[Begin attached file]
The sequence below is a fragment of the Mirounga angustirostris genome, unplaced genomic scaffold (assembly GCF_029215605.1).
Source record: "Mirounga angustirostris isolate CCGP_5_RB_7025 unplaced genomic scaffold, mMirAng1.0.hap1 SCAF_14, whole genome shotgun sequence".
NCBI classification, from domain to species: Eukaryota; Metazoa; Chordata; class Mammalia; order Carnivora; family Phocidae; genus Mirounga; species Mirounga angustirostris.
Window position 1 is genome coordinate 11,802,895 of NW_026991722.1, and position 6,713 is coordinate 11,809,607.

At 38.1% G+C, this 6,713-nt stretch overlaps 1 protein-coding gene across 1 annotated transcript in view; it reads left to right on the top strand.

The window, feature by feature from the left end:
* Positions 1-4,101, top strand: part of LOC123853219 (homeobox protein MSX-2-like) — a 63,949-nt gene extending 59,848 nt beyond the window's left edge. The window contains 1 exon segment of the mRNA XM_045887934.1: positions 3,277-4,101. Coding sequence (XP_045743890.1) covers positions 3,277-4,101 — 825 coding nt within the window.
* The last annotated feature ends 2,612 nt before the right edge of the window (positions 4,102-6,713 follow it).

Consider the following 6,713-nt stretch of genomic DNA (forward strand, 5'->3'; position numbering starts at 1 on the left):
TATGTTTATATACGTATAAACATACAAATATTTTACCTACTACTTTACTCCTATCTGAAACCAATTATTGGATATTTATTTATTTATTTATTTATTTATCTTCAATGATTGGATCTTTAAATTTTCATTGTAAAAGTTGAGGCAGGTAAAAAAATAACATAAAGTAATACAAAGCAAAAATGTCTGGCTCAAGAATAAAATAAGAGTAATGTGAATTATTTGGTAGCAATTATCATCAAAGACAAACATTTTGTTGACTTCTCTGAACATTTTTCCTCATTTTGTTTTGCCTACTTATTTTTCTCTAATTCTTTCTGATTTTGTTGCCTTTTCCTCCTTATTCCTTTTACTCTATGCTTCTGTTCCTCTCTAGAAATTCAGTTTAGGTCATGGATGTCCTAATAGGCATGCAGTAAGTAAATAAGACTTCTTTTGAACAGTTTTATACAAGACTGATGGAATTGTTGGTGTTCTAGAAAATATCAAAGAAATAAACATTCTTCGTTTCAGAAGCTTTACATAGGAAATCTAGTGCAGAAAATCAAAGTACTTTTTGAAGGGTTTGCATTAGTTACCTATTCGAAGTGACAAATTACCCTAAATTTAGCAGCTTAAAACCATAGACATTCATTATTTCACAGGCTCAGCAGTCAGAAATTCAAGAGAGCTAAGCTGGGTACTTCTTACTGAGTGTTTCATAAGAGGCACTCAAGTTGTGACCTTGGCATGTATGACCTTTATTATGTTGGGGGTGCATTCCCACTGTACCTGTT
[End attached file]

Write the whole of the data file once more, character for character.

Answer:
The sequence below is a fragment of the Mirounga angustirostris genome, unplaced genomic scaffold (assembly GCF_029215605.1).
Source record: "Mirounga angustirostris isolate CCGP_5_RB_7025 unplaced genomic scaffold, mMirAng1.0.hap1 SCAF_14, whole genome shotgun sequence".
NCBI classification, from domain to species: Eukaryota; Metazoa; Chordata; class Mammalia; order Carnivora; family Phocidae; genus Mirounga; species Mirounga angustirostris.
Window position 1 is genome coordinate 11,802,895 of NW_026991722.1, and position 6,713 is coordinate 11,809,607.

At 38.1% G+C, this 6,713-nt stretch overlaps 1 protein-coding gene across 1 annotated transcript in view; it reads left to right on the top strand.

The window, feature by feature from the left end:
* Positions 1-4,101, top strand: part of LOC123853219 (homeobox protein MSX-2-like) — a 63,949-nt gene extending 59,848 nt beyond the window's left edge. The window contains 1 exon segment of the mRNA XM_045887934.1: positions 3,277-4,101. Coding sequence (XP_045743890.1) covers positions 3,277-4,101 — 825 coding nt within the window.
* The last annotated feature ends 2,612 nt before the right edge of the window (positions 4,102-6,713 follow it).

Consider the following 6,713-nt stretch of genomic DNA (forward strand, 5'->3'; position numbering starts at 1 on the left):
TATGTTTATATACGTATAAACATACAAATATTTTACCTACTACTTTACTCCTATCTGAAACCAATTATTGGATATTTATTTATTTATTTATTTATTTATCTTCAATGATTGGATCTTTAAATTTTCATTGTAAAAGTTGAGGCAGGTAAAAAAATAACATAAAGTAATACAAAGCAAAAATGTCTGGCTCAAGAATAAAATAAGAGTAATGTGAATTATTTGGTAGCAATTATCATCAAAGACAAACATTTTGTTGACTTCTCTGAACATTTTTCCTCATTTTGTTTTGCCTACTTATTTTTCTCTAATTCTTTCTGATTTTGTTGCCTTTTCCTCCTTATTCCTTTTACTCTATGCTTCTGTTCCTCTCTAGAAATTCAGTTTAGGTCATGGATGTCCTAATAGGCATGCAGTAAGTAAATAAGACTTCTTTTGAACAGTTTTATACAAGACTGATGGAATTGTTGGTGTTCTAGAAAATATCAAAGAAATAAACATTCTTCGTTTCAGAAGCTTTACATAGGAAATCTAGTGCAGAAAATCAAAGTACTTTTTGAAGGGTTTGCATTAGTTACCTATTCGAAGTGACAAATTACCCTAAATTTAGCAGCTTAAAACCATAGACATTCATTATTTCACAGGCTCAGCAGTCAGAAATTCAAGAGAGCTAAGCTGGGTACTTCTTACTGAGTGTTTCATAAGAGGCACTCAAGTTGTGACCTTGGCATGTATGACCTTTATTATGTTGGGGGTGCATTCCCACTGTACCTGTT